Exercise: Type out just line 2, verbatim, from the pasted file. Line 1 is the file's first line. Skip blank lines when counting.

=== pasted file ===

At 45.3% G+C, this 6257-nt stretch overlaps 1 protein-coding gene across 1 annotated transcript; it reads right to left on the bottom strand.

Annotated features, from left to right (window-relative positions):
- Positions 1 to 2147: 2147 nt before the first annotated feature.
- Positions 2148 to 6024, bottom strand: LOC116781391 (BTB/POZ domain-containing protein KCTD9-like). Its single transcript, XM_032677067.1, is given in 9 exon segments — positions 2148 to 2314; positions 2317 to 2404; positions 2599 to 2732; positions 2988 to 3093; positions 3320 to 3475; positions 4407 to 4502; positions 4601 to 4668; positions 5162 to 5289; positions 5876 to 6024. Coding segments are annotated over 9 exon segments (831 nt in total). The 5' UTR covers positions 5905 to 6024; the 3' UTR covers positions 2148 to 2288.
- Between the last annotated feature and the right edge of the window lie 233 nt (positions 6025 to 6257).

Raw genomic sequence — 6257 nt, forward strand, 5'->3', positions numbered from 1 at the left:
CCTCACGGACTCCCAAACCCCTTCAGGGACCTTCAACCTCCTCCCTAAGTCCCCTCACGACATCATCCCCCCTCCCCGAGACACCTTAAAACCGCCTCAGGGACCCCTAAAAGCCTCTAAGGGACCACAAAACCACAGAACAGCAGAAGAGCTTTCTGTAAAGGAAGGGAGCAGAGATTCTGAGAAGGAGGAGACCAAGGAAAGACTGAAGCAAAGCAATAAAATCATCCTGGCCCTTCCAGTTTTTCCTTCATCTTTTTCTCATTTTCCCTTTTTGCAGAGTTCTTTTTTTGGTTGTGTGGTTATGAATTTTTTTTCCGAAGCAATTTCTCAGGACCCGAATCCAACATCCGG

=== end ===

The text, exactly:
Annotated features, from left to right (window-relative positions):